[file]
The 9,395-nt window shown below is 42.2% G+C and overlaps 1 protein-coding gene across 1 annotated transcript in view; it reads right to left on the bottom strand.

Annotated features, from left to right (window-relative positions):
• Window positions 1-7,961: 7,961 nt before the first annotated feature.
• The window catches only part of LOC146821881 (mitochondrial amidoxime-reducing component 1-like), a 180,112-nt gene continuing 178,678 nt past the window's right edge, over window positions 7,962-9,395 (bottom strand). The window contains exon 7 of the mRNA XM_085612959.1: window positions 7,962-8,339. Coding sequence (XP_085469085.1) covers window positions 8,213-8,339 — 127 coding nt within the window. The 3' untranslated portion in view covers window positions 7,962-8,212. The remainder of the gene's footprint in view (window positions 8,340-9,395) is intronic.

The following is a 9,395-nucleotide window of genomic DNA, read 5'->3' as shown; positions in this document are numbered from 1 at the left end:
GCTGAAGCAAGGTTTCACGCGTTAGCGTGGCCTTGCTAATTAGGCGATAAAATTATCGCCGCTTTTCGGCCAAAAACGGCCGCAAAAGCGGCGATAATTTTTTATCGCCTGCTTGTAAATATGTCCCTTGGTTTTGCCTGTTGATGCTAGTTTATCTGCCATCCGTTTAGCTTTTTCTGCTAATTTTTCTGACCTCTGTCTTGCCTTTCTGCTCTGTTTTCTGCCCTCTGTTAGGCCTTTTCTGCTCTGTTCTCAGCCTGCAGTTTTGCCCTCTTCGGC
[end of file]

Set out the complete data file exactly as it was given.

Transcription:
The 9,395-nt window shown below is 42.2% G+C and overlaps 1 protein-coding gene across 1 annotated transcript in view; it reads right to left on the bottom strand.

Annotated features, from left to right (window-relative positions):
• Window positions 1-7,961: 7,961 nt before the first annotated feature.
• The window catches only part of LOC146821881 (mitochondrial amidoxime-reducing component 1-like), a 180,112-nt gene continuing 178,678 nt past the window's right edge, over window positions 7,962-9,395 (bottom strand). The window contains exon 7 of the mRNA XM_085612959.1: window positions 7,962-8,339. Coding sequence (XP_085469085.1) covers window positions 8,213-8,339 — 127 coding nt within the window. The 3' untranslated portion in view covers window positions 7,962-8,212. The remainder of the gene's footprint in view (window positions 8,340-9,395) is intronic.

The following is a 9,395-nucleotide window of genomic DNA, read 5'->3' as shown; positions in this document are numbered from 1 at the left end:
GCTGAAGCAAGGTTTCACGCGTTAGCGTGGCCTTGCTAATTAGGCGATAAAATTATCGCCGCTTTTCGGCCAAAAACGGCCGCAAAAGCGGCGATAATTTTTTATCGCCTGCTTGTAAATATGTCCCTTGGTTTTGCCTGTTGATGCTAGTTTATCTGCCATCCGTTTAGCTTTTTCTGCTAATTTTTCTGACCTCTGTCTTGCCTTTCTGCTCTGTTTTCTGCCCTCTGTTAGGCCTTTTCTGCTCTGTTCTCAGCCTGCAGTTTTGCCCTCTTCGGC